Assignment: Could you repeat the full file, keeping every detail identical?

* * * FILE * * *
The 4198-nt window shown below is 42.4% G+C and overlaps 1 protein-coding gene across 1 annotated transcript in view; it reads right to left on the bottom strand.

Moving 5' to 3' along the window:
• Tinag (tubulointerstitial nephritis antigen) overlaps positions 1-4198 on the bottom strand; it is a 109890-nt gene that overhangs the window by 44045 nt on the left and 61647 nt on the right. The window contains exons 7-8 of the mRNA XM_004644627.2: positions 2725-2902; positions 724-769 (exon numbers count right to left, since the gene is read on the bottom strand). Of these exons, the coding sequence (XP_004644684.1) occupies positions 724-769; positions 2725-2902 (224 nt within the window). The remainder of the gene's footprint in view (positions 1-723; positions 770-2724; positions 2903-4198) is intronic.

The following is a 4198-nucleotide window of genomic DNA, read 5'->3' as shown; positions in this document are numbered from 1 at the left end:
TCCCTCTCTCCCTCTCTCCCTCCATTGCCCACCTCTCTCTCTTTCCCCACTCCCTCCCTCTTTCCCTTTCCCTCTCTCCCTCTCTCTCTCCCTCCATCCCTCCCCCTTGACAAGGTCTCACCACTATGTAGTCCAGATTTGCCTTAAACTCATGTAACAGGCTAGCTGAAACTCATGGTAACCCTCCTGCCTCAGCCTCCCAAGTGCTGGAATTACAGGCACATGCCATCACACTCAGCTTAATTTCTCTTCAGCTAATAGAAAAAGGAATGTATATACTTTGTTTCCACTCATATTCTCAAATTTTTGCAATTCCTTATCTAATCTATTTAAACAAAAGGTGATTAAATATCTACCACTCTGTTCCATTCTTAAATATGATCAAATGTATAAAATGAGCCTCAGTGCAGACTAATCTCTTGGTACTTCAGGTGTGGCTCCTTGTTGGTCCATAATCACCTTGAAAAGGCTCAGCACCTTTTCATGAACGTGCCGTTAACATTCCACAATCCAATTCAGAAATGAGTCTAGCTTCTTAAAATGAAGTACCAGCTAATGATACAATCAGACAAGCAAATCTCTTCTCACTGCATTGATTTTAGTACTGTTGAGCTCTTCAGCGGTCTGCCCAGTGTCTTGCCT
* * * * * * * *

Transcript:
The 4198-nt window shown below is 42.4% G+C and overlaps 1 protein-coding gene across 1 annotated transcript in view; it reads right to left on the bottom strand.

Moving 5' to 3' along the window:
• Tinag (tubulointerstitial nephritis antigen) overlaps positions 1-4198 on the bottom strand; it is a 109890-nt gene that overhangs the window by 44045 nt on the left and 61647 nt on the right. The window contains exons 7-8 of the mRNA XM_004644627.2: positions 2725-2902; positions 724-769 (exon numbers count right to left, since the gene is read on the bottom strand). Of these exons, the coding sequence (XP_004644684.1) occupies positions 724-769; positions 2725-2902 (224 nt within the window). The remainder of the gene's footprint in view (positions 1-723; positions 770-2724; positions 2903-4198) is intronic.

The following is a 4198-nucleotide window of genomic DNA, read 5'->3' as shown; positions in this document are numbered from 1 at the left end:
TCCCTCTCTCCCTCTCTCCCTCCATTGCCCACCTCTCTCTCTTTCCCCACTCCCTCCCTCTTTCCCTTTCCCTCTCTCCCTCTCTCTCTCCCTCCATCCCTCCCCCTTGACAAGGTCTCACCACTATGTAGTCCAGATTTGCCTTAAACTCATGTAACAGGCTAGCTGAAACTCATGGTAACCCTCCTGCCTCAGCCTCCCAAGTGCTGGAATTACAGGCACATGCCATCACACTCAGCTTAATTTCTCTTCAGCTAATAGAAAAAGGAATGTATATACTTTGTTTCCACTCATATTCTCAAATTTTTGCAATTCCTTATCTAATCTATTTAAACAAAAGGTGATTAAATATCTACCACTCTGTTCCATTCTTAAATATGATCAAATGTATAAAATGAGCCTCAGTGCAGACTAATCTCTTGGTACTTCAGGTGTGGCTCCTTGTTGGTCCATAATCACCTTGAAAAGGCTCAGCACCTTTTCATGAACGTGCCGTTAACATTCCACAATCCAATTCAGAAATGAGTCTAGCTTCTTAAAATGAAGTACCAGCTAATGATACAATCAGACAAGCAAATCTCTTCTCACTGCATTGATTTTAGTACTGTTGAGCTCTTCAGCGGTCTGCCCAGTGTCTTGCCT